It could not have occurred to Ficicchia that this declaration would have the following effect: it entirely destroyed his credibility as a legitimate scholar who was capable of making an honest and objective rendering of the history, teachings and organization of the Bahá’í Faith.
Systematic “Disinformation”: A Thumbnail Sketch of Ficicchia’s Charges
It is, of course, necessary to understand the nature of the charges contained in Ficicchia’s polemic; only in that light will the apologists’ defence be understood. The following sketch will familiarize the reader with Ficicchia’s particular “style” of “disinformation,” a style, I should add, that misled more than one cleric and professor of the academic study of religion. The chief reason for the success of this deception was that Ficicchia’s book had the appearance and trappings of an academic study (the form), but its substance (the content) was largely false. Even though some scholars would prefer to live in a post-apologetic and a post-polemical age, his twisted arguments demanded the decisive response that is made in Making the Crooked Straight. For canonist Pope Boniface VIII (1235-1303 CE), as quoted by Udo Schaefer, had correctly perceived centuries ago that silence is consent. (Qui tacet, consentire videtur. “He who is silent gives consent”). After fourteen years, the dangers of silence had become painfully obvious.
(1) The main thrust of Ficicchia’s monograph was that the entire divinely-appointed Bahá’í Administrative Order is an unwarranted invention of Shoghi Effendi who used it as an instrument to direct and control his followers and satisfy his lust for power. To accomplish these aims, the Will and Testament of ‘Abdu’l-Bahá was allegedly forged under the direction of Shoghi Effendi. Ficicchia would have us believe that under the Guardian’s dictatorship, the entire Bahá’í Administrative Order was remoulded into a fascist, spirit-denying, rigid machinery designed to execute the despotic whims of the Guardian. All legitimate criticisms, all free expressions of opinion are, according to Ficicchia, muzzled by the institutions of the Bahá’í Faith and dissidents are threatened with and/or subject to excommunication.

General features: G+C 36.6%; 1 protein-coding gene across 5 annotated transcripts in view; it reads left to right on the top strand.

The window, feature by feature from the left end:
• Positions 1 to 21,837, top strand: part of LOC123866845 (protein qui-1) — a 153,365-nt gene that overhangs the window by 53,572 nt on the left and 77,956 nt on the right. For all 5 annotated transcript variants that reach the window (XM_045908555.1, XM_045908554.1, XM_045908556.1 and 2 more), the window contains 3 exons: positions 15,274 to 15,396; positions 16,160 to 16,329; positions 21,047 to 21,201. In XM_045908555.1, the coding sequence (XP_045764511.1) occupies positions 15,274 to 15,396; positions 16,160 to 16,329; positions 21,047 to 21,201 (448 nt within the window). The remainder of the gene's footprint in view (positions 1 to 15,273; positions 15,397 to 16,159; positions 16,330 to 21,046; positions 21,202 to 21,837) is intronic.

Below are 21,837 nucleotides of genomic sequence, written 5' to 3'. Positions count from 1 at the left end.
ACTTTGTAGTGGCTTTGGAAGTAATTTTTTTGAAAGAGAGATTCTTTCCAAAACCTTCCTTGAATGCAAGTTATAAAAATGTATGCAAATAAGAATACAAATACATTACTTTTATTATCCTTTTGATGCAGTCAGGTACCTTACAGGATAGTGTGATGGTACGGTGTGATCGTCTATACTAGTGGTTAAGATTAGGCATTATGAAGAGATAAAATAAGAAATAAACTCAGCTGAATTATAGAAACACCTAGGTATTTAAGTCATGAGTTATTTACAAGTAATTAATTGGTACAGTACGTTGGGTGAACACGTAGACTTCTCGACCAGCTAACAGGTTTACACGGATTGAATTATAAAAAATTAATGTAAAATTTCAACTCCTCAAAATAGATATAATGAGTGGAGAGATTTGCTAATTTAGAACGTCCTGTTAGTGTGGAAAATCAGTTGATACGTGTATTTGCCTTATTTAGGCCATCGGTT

(2) According to Ficicchia, the Bahá’í community is hiding a missionary agenda. The Bahá’ís are allegedly engaging in a large, hypocritical experiment in dissimulation and religious opportunism. He claimed that in order to successfully complete its mission of world domination, the leadership of the Bahá’í Faith has deliberately concealed what Ficicchia viewed as certain archaic, despotic, oriental teachings, particularly those of the Kitáb-i-Aqdas, in order to make its appeal to modern westerners living in democracies. Other teachings have allegedly been brought to the fore in order to remake the image of the Bahá’í Faith so as to appeal to moderns. These charges are directed, not just against Shoghi Effendi, who is the special target of Ficicchia’s hatred, but they are supposedly characteristic of the entire corpus of Bahá’u’lláh’s and ‘Abdu’l-Bahá’s writings which are driven, he claims, by political pragmatism and opportunism.
(3) The historical aspect of Ficicchia’s Bahá’ísmus is presented entirely from the point of view of the Azalis, a sect that derives its name from their founder, Subh-i-Azal (“morning of eternity”), also called Yahyá, who was the nominee of the Báb and the younger half-brother and rival claimant of Bahá’u’lláh. (Bahá’ís regard Bahá’u’lláh (the Glory of God), and the Báb (the Gate), as the two Prophet-Founders of their religion). The Báb and Bahá’u’lláh, along with ‘Abdu’l-Bahá, Bahá’u’lláh’s eldest son and successor, are all subject to defamation by Ficicchia. The Báb is depicted as an indecisive waverer who lost control of His own reform movement at the hands of His fanatical followers. Bahá’u’lláh is presented as a Machiavellian usurper who cheated the Báb’s true successor, the angelic Yahyá, out of his rightful position and who committed multiple-murder to achieve His aims. According to Ficicchia, ‘Abdu’l-Bahá claimed divinity for Himself — a charge he repeatedly denied — and justified by the law of taqiyá (dissimulation), deliberately suppressed the laws of the Kitáb-i-Aqdas, knowing that their publication would hinder the ambitious missionary designs He had devised for the conversion of westerners.